Hillary Clinton, please take a moment to thank Rep. Steve King (R-Iowa) for his tremendously effective effort to assure your election in 2016. While some of the 2016 Republican contenders seek the holy grail of attracting the Hispanic vote, some other Republicans in Congress are openly contemptuous of the Hispanic community.
King's series of anti-immigrant, ad hominem attacks are legendary -- but recently, he crossed a line from which there is no return.
In what seemed like one of the most insulting debates so far in the House immigration committee that King vice-chairs, he maintains that the "birthright citizenship" provision of the 14th Amendment of the Constitution is no longer operative.
Deeply disturbed by the idea that babies with undocumented mothers born in the U.S. automatically become citizens, like the children of all immigrants until now, he is calling not for a new amendment to the Constitution -- unlikely ever to be ratified -- but a legislative "fix" that would no longer honor the immigrant roots of this nation, and would further stigmatize undocumented people.
Or more precisely, their American-born children.
One more time, the man that has identified undocumented immigration as the biggest threat to America fails to offer a real immigration solution. Instead, he seeks the most radical position possible. Based on his statements, having a permanent underclass of workers in this country, workers without rights, is King's optimal state.
We are faced with the reality that in today's Republican Party, a proposal to mangle the U.S. Constitution for partisan -- not to mention darker -- purposes is not only acceptable, but welcomed.
I did a Google search for reactions from other Republicans to this idea. I could not find another member of Congress who stood up for the Constitution and America's traditions by criticizing King's outlandish proposal. Instead, there are the shrill voices of support for King and the mind-numbing silence of the rest of the GOP caucus.
So a man who is the de facto leader of the House of the Representatives GOP's immigration policy is now taking his unhealthy obsession with immigrants to a whole new level: apartheid.
Politically, King's birthright position is a sure loser. Barrels of ink have already been used in writing about how American Hispanics see the immigration crisis in our country. While some rather shallow readings of polls would suggest that Latinos are more interested in education and the economy (like all other Americans) than immigration, those same analysts fail to understand that immigration is a transcendent issue.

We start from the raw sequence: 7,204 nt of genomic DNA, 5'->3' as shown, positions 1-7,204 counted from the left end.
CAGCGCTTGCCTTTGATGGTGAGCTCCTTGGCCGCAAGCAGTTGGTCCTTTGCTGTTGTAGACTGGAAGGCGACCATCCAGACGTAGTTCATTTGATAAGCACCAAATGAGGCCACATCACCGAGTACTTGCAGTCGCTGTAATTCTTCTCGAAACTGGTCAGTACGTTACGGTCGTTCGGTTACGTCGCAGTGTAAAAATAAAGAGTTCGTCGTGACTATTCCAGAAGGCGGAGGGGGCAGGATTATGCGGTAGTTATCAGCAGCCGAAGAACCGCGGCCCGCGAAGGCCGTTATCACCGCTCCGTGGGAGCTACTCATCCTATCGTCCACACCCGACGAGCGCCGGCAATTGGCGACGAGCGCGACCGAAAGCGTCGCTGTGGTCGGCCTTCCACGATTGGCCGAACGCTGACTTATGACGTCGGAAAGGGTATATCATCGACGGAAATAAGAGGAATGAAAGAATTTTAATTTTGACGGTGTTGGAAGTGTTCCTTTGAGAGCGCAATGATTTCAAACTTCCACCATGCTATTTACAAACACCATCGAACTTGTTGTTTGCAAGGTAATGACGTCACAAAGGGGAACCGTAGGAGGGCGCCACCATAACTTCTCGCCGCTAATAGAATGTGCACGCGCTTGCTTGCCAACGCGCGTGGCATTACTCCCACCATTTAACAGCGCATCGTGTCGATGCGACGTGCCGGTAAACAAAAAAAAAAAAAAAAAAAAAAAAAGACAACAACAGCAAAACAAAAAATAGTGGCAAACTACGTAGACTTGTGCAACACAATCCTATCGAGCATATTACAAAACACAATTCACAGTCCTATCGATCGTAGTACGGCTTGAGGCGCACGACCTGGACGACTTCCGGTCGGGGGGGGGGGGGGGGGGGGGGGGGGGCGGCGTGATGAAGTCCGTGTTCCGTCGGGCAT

People, unlike answers in a poll, live multidimensional lives. Yes, they worry about their jobs, economic opportunity, the quality of schools; but Latinos in particular filter the world through a prism that has immigration front and center. Why? It is a threshold matter -- it's about respect.
So every time King and his allies sally forth with yet another attempt to deport the Dreamers, or in this case, to withdraw the constitutionally guaranteed citizenship right of a select group of Americans, they crash into a bigger reality.
There is no path for a Republican candidate in 2016 without significant Latino voter support. This is a mathematical, demographic reality. Making believe that the shrunken electorate of 2014 is somehow a proxy for 2016 is delusional at best.
I don't think that Latinos will vote for Clinton just because Republicans have repeatedly shown pure contempt for Latino immigrants and their children. Clinton will have to fight for every Latino vote, as she will to win support from all her voters.
But when it comes to rapidly ascendant American Latino and Asian-American voters, Steve King and his radical ideas are the equivalent of several, well-funded SuperPacs dumping money in Hillary Clinton's favor.